When traveling across time zones, ­Barrett says, try to adapt as quickly as possible to the clock time at your destination. “Eat meals aligned with where you are,” she suggests. “If it’s morning when you land, have breakfast.” And make sure to expose yourself to morning sunlight, one of the best tools for adjusting your internal clock.

Keep your last meal of the day lighter, and eat earlier. “If your body is digesting food at night, you won’t sleep as well,” says Emmons.

McKinney adds that including a small amount (about a cupped handful) of carbs with a protein-rich dinner can support serotonin and melatonin production. Adding some sweet potato or quinoa to a meal “can be helpful to support overall sleepiness,” she says.

Taking 1 to 3 milligrams of melatonin about 30 minutes before bed can help reset your circadian rhythm. (Higher doses aren’t more effective, says Barrett; they just cause a hangover effect the next day.)

“If you’re traveling across many time zones, use melatonin for several nights, not just the first,” she suggests. Chewable tablets work, or try sublingual melatonin, which is absorbed even more quickly.

A tincture of passionflower or a mixture of the cannabinoids CBD (cannabidiol) and CBN (cannabinol) may calm a busy mind at bedtime. Sleep-promoting tea packets containing valerian root, chamomile, hops, or passionflower are easy to throw in your bag and prepare in a hotel room.

Remember that even when you’re traveling within the same time zone, altered routines and environments can present challenges. “The circadian rhythm is tied to when we exercise and eat food each day,” notes McKinney. “When that routine is shifted from our usual schedule, it can be disruptive to sleep.”

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Constipation

 

The same factors that take a toll on our sleep — altered routines, higher stress, new environments — can also do a number on elimination. “People are off their daily rhythm when traveling, and they don’t have as much private time,” notes Emmons. “For a lot of people, the GI system kind of shuts down.”

Eating on the run is also less conducive to mindful food choices. We may get less fiber than usual or find ourselves scarfing meals in a rush. “All these things compound,” says Barrett.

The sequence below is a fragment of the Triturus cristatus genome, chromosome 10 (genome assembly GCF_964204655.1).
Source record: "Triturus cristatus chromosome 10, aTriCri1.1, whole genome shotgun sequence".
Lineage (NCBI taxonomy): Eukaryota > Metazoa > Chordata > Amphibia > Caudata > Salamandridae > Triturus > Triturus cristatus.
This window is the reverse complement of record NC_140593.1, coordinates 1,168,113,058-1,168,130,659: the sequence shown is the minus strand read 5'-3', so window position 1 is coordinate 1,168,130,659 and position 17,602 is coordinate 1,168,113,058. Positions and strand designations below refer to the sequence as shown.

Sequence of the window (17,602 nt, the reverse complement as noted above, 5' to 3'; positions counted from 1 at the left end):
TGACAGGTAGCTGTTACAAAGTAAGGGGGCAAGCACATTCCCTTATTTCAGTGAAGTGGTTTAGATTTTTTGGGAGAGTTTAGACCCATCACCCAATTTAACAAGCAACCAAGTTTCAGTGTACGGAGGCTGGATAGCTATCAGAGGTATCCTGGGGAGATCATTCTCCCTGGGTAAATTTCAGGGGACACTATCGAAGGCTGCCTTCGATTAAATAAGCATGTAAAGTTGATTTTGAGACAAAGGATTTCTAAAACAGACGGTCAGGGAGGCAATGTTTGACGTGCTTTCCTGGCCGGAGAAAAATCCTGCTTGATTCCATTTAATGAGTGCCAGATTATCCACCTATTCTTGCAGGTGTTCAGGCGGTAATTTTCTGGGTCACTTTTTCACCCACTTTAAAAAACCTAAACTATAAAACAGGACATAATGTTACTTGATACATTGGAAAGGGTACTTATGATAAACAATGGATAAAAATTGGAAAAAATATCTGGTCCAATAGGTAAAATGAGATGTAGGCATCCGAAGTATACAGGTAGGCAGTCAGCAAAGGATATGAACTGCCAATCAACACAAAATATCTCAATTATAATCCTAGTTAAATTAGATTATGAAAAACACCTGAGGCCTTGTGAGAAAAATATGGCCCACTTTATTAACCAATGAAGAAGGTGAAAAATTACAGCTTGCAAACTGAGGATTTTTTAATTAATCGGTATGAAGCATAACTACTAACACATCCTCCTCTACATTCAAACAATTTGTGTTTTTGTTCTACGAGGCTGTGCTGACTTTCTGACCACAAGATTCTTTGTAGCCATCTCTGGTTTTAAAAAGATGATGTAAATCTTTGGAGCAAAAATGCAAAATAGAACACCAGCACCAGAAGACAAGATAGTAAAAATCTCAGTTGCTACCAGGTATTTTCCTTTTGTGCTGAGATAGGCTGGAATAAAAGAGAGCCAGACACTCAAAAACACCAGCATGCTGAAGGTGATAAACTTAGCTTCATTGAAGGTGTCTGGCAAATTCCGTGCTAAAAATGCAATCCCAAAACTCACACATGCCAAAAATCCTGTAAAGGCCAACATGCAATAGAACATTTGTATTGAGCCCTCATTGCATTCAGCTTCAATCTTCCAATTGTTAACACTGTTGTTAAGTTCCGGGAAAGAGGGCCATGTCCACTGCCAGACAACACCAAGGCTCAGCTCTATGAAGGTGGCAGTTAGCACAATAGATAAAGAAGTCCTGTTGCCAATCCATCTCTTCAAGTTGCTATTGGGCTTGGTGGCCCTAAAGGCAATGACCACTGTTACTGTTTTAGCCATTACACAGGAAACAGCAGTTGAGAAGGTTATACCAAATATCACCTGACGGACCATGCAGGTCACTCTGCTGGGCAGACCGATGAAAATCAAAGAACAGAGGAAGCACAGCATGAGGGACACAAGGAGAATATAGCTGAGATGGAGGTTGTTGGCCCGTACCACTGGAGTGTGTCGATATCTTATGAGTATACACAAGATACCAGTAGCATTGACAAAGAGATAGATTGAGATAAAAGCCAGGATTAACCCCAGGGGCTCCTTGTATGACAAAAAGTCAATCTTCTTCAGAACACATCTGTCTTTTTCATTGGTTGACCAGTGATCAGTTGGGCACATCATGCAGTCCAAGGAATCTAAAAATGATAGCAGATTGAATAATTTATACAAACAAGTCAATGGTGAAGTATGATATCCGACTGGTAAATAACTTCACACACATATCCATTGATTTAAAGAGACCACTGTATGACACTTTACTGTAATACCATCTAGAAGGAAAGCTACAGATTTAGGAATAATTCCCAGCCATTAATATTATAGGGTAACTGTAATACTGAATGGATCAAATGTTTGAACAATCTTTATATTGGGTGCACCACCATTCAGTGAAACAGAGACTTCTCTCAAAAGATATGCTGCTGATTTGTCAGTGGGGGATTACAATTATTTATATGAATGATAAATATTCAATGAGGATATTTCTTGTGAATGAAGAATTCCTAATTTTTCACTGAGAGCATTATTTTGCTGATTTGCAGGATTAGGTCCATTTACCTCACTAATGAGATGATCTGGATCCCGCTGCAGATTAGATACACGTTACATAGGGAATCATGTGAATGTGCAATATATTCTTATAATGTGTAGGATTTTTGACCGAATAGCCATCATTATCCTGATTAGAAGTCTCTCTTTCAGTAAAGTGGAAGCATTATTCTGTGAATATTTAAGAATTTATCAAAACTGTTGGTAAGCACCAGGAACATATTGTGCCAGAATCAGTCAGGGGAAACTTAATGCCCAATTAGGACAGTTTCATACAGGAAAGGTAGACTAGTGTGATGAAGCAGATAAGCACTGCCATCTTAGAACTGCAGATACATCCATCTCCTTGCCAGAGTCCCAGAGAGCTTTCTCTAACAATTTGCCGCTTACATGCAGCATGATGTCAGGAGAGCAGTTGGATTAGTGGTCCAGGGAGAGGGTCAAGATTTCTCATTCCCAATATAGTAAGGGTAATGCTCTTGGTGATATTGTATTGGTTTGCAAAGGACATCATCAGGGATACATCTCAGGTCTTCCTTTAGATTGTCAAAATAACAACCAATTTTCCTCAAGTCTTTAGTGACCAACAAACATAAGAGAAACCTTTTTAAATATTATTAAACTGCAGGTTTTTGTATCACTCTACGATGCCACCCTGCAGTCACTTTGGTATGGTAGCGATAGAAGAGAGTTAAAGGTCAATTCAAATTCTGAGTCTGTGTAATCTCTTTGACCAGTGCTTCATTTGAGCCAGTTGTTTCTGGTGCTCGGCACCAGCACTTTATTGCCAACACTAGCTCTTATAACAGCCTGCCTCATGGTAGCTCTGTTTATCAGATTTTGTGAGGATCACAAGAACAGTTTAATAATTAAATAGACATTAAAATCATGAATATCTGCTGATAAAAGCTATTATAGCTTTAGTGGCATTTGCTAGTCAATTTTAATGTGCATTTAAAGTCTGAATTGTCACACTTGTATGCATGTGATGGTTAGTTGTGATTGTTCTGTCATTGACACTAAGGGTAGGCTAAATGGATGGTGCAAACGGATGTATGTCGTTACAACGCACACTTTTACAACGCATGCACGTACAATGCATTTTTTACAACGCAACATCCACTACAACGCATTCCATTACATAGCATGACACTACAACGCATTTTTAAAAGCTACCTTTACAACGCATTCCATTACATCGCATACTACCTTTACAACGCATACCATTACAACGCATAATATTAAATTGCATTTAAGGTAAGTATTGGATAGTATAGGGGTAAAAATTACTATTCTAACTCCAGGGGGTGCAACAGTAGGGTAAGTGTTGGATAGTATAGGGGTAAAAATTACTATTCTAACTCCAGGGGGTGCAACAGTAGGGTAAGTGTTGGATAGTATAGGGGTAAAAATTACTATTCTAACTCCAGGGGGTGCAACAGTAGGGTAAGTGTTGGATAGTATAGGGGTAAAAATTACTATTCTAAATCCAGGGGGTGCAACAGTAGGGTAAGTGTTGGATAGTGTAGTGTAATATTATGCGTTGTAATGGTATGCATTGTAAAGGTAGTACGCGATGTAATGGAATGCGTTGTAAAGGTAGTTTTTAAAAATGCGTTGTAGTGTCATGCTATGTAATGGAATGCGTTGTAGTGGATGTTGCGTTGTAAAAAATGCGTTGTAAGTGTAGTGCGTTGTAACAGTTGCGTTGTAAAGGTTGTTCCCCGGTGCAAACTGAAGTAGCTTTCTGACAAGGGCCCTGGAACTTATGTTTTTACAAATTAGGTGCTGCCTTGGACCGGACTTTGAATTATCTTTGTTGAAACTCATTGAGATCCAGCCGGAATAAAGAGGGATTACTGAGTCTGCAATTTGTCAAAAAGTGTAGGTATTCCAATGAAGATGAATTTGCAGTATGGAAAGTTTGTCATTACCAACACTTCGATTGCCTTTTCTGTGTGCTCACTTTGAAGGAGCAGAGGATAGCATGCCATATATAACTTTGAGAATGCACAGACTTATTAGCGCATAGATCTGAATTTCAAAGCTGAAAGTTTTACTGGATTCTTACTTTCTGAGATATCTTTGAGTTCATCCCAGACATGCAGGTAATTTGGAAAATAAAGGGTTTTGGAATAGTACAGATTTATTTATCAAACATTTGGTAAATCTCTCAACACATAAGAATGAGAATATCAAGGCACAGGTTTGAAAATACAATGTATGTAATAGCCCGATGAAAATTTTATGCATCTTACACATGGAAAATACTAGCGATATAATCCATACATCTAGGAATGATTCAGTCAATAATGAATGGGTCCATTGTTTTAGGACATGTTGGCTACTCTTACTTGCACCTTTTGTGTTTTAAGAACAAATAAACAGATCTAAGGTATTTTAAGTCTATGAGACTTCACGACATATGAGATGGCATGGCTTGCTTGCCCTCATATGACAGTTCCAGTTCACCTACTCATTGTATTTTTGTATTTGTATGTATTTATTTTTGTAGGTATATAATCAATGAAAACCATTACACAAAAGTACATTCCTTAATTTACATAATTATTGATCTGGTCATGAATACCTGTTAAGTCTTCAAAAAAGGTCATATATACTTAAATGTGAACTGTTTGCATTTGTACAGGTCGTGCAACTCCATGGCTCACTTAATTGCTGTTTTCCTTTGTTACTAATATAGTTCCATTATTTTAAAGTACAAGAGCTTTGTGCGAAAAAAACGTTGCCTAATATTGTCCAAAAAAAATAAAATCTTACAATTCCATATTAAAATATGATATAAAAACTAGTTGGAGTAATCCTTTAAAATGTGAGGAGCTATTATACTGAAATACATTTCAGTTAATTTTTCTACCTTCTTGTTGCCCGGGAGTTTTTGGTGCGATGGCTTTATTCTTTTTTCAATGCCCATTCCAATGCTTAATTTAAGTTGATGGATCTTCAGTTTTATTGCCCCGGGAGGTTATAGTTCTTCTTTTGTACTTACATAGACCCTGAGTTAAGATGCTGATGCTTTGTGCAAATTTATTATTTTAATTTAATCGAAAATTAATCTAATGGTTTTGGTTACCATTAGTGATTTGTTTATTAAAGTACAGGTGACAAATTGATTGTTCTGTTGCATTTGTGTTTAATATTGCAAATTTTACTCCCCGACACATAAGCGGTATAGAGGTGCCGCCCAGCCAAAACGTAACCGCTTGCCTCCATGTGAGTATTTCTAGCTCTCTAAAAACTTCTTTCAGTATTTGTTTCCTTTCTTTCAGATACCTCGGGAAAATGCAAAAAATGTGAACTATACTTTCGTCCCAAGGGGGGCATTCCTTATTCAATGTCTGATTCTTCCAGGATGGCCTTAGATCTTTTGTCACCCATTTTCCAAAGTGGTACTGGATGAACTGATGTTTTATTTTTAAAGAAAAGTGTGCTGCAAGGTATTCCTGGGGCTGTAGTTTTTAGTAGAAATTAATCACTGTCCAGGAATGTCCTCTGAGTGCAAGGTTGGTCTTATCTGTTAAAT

Staying hydrated is a simple and important piece of the digestion puzzle. “Particularly when you fly, you want to stay hydrated,” she says; the recycled air on planes can dehydrate you quickly.

Always pack an empty water bottle in your carry-on, ideally with a filter, and fill it once you’re through security. Keep it handy on your flight and take regular sips. Bring a reusable straw if you prefer to stay masked while you drink.

Getting enough fiber is also important. “Bring your own high-fiber snacks or a meal packed at home,” suggests Barrett. Energy balls made with nut butter, chia seeds, oats, and protein powder are easy to prep in advance.

Carrot sticks with hummus make a well-balanced, portable snack. And prunes are a reliable choice for keeping things moving.

When grabbing meals on the go, emphasize veggies, fruits (especially berries), and beans, says McKinney. “Be diligent about getting that fiber in.” (Learn why fiber is so critical to your health — and which foods are high in fiber —  at “Fiber: Why It Matters More Than You Think“.)

Magnesium has a role to play here, too. Not only does it help with sleep and stress, but it’s also a key player in keeping us regular. “Magnesium is a good supplement for most people to take regularly — not just when you’re traveling,” McKinney says.

Emmons also packs capsules of Triphala, an Ayurvedic herbal remedy that supports gut motility. “It won’t cure constipation, but it can help prevent it,” he notes. “Start it about a week before your trip rather than waiting until you’re traveling.”

In addition to keeping you calm during a flight or long drive, practicing deep-breathing exercises can help stimulate the vagus nerve, which is critical for healthy digestion. (Learn more about the vagus nerve at “Why the Vagus Nerve Matters to Your Health“.)

When you reach your destination, take a few minutes to do some gentle yoga poses. “Anything that twists your midsection will be helpful,” says Barrett. “Squeezing, twisting, and big belly breaths can help keep things moving.” (Try these three, gentle, twisted yoga moves to start.)

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Prevent Getting Sick

 

Nothing puts a damper on vaca­tion like getting sick, and with the stresses of travel and the increased exposure to bugs, the risk of coming down with something rises. “Stress will tank our immune response,” says Barrett. “Plus, when we travel, we eat more treats and drink more alcohol, which will also impact the immune system.”